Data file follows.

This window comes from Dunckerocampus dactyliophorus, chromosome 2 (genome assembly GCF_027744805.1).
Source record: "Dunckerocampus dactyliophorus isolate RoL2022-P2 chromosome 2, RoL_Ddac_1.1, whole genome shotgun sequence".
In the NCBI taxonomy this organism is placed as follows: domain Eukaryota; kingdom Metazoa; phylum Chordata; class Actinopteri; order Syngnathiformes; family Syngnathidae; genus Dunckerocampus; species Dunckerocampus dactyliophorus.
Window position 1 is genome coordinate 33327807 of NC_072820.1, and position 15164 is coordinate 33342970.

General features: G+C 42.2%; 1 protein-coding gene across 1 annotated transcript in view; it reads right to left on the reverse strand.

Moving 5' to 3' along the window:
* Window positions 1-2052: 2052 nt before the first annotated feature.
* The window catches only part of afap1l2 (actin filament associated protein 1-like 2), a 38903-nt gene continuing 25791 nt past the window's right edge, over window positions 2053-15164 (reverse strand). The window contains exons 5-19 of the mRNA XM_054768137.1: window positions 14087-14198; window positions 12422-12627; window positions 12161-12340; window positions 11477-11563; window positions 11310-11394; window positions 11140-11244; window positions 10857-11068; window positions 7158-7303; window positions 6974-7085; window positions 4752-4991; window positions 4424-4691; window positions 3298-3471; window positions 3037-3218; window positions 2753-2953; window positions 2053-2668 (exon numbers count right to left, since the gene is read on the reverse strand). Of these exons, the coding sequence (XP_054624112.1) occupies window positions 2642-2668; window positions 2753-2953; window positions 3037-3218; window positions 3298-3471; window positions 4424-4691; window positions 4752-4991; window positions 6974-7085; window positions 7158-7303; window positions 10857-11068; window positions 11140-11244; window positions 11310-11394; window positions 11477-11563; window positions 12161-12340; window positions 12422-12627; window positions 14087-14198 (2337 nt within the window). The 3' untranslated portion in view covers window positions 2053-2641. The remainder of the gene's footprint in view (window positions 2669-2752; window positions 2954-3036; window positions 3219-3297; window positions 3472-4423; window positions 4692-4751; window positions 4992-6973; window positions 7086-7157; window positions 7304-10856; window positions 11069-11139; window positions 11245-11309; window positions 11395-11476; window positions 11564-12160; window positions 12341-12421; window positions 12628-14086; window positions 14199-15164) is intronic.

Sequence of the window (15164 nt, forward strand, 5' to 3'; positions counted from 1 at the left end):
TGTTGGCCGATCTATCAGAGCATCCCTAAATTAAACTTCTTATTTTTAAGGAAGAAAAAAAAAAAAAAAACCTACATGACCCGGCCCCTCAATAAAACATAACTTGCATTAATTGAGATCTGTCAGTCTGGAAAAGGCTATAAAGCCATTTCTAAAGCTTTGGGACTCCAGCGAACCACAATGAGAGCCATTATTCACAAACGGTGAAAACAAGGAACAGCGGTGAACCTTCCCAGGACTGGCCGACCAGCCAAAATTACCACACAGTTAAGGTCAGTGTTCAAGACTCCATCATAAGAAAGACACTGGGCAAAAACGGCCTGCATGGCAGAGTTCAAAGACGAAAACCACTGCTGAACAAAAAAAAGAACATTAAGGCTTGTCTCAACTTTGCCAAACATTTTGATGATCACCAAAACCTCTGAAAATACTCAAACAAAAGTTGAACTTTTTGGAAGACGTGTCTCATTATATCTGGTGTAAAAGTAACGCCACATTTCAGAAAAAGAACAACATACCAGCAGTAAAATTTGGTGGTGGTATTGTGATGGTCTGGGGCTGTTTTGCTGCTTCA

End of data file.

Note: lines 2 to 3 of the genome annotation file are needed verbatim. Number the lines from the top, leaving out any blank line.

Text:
Source record: "Dunckerocampus dactyliophorus isolate RoL2022-P2 chromosome 2, RoL_Ddac_1.1, whole genome shotgun sequence".
In the NCBI taxonomy this organism is placed as follows: domain Eukaryota; kingdom Metazoa; phylum Chordata; class Actinopteri; order Syngnathiformes; family Syngnathidae; genus Dunckerocampus; species Dunckerocampus dactyliophorus.